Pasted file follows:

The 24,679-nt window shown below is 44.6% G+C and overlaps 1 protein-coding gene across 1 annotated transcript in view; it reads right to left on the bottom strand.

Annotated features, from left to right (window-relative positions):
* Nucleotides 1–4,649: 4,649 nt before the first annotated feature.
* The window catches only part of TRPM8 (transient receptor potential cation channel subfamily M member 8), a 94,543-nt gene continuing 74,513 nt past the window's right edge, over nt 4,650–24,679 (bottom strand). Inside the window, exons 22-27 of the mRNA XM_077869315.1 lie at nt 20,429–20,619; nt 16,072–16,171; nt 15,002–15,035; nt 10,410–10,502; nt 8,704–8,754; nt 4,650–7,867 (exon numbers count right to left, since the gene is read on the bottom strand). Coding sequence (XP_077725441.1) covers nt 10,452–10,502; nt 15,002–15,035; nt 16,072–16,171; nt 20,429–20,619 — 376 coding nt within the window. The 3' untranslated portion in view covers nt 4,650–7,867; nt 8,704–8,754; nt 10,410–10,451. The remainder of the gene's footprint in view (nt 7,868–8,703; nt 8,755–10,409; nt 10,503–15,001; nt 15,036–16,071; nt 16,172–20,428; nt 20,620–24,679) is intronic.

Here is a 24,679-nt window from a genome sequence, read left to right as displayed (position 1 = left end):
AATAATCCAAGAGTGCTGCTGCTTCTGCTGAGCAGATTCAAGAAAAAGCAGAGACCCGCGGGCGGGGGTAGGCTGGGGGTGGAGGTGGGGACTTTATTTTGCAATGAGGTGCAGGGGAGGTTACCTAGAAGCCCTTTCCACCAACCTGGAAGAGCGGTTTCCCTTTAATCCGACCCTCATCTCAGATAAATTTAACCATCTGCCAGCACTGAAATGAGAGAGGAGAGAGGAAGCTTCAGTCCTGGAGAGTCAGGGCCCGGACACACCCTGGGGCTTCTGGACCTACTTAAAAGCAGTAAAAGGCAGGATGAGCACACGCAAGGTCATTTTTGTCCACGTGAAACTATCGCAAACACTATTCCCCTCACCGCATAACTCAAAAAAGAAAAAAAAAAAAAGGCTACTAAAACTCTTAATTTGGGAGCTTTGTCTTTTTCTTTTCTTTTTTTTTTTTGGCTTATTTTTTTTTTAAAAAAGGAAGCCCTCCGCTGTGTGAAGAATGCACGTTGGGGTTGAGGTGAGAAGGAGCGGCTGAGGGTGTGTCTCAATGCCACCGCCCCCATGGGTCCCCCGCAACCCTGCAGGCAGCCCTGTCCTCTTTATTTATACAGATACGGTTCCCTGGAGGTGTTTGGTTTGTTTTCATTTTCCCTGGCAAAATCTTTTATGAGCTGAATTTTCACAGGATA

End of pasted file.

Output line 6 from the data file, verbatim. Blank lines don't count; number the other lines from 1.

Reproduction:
AATAATCCAAGAGTGCTGCTGCTTCTGCTGAGCAGATTCAAGAAAAAGCAGAGACCCGCGGGCGGGGGTAGGCTGGGGGTGGAGGTGGGGACTTTATTTTGCAATGAGGTGCAGGGGAGGTTACCTAGAAGCCCTTTCCACCAACCTGGAAGAGCGGTTTCCCTTTAATCCGACCCTCATCTCAGATAAATTTAACCATCTGCCAGCACTGAAATGAGAGAGGAGAGAGGAAGCTTCAGTCCTGGAGAGTCAGGGCCCGGACACACCCTGGGGCTTCTGGACCTACTTAAAAGCAGTAAAAGGCAGGATGAGCACACGCAAGGTCATTTTTGTCCACGTGAAACTATCGCAAACACTATTCCCCTCACCGCATAACTCAAAAAAGAAAAAAAAAAAAAGGCTACTAAAACTCTTAATTTGGGAGCTTTGTCTTTTTCTTTTCTTTTTTTTTTTTGGCTTATTTTTTTTTTAAAAAAGGAAGCCCTCCGCTGTGTGAAGAATGCACGTTGGGGTTGAGGTGAGAAGGAGCGGCTGAGGGTGTGTCTCAATGCCACCGCCCCCATGGGTCCCCCGCAACCCTGCAGGCAGCCCTGTCCTCTTTATTTATACAGATACGGTTCCCTGGAGGTGTTTGGTTTGTTTTCATTTTCCCTGGCAAAATCTTTTATGAGCTGAATTTTCACAGGATA